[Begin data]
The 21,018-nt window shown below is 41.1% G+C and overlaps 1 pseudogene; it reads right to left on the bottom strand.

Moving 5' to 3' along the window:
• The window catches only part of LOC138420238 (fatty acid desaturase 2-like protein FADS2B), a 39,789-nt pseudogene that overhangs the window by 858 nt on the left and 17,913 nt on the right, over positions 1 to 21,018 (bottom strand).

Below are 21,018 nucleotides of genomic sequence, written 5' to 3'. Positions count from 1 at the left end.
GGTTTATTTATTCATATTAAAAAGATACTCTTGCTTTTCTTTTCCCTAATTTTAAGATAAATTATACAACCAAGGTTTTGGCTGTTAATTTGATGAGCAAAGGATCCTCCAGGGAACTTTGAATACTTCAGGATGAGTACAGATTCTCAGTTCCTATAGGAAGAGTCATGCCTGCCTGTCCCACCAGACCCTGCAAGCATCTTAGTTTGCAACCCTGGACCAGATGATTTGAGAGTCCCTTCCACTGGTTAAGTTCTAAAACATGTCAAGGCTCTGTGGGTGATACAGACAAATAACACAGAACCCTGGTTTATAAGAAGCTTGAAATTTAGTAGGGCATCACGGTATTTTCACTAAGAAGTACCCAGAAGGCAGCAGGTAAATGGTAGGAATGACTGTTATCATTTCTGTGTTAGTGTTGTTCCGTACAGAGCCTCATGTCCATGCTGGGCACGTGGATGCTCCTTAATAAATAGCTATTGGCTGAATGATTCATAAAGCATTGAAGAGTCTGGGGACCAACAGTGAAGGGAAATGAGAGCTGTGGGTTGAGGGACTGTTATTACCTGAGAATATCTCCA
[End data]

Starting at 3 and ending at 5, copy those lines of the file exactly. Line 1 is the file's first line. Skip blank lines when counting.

• The window catches only part of LOC138420238 (fatty acid desaturase 2-like protein FADS2B), a 39,789-nt pseudogene that overhangs the window by 858 nt on the left and 17,913 nt on the right, over positions 1 to 21,018 (bottom strand).

Below are 21,018 nucleotides of genomic sequence, written 5' to 3'. Positions count from 1 at the left end.
GGTTTATTTATTCATATTAAAAAGATACTCTTGCTTTTCTTTTCCCTAATTTTAAGATAAATTATACAACCAAGGTTTTGGCTGTTAATTTGATGAGCAAAGGATCCTCCAGGGAACTTTGAATACTTCAGGATGAGTACAGATTCTCAGTTCCTATAGGAAGAGTCATGCCTGCCTGTCCCACCAGACCCTGCAAGCATCTTAGTTTGCAACCCTGGACCAGATGATTTGAGAGTCCCTTCCACTGGTTAAGTTCTAAAACATGTCAAGGCTCTGTGGGTGATACAGACAAATAACACAGAACCCTGGTTTATAAGAAGCTTGAAATTTAGTAGGGCATCACGGTATTTTCACTAAGAAGTACCCAGAAGGCAGCAGGTAAATGGTAGGAATGACTGTTATCATTTCTGTGTTAGTGTTGTTCCGTACAGAGCCTCATGTCCATGCTGGGCACGTGGATGCTCCTTAATAAATAGCTATTGGCTGAATGATTCATAAAGCATTGAAGAGTCTGGGGACCAACAGTGAAGGGAAATGAGAGCTGTGGGTTGAGGGACTGTTATTACCTGAGAATATCTCCA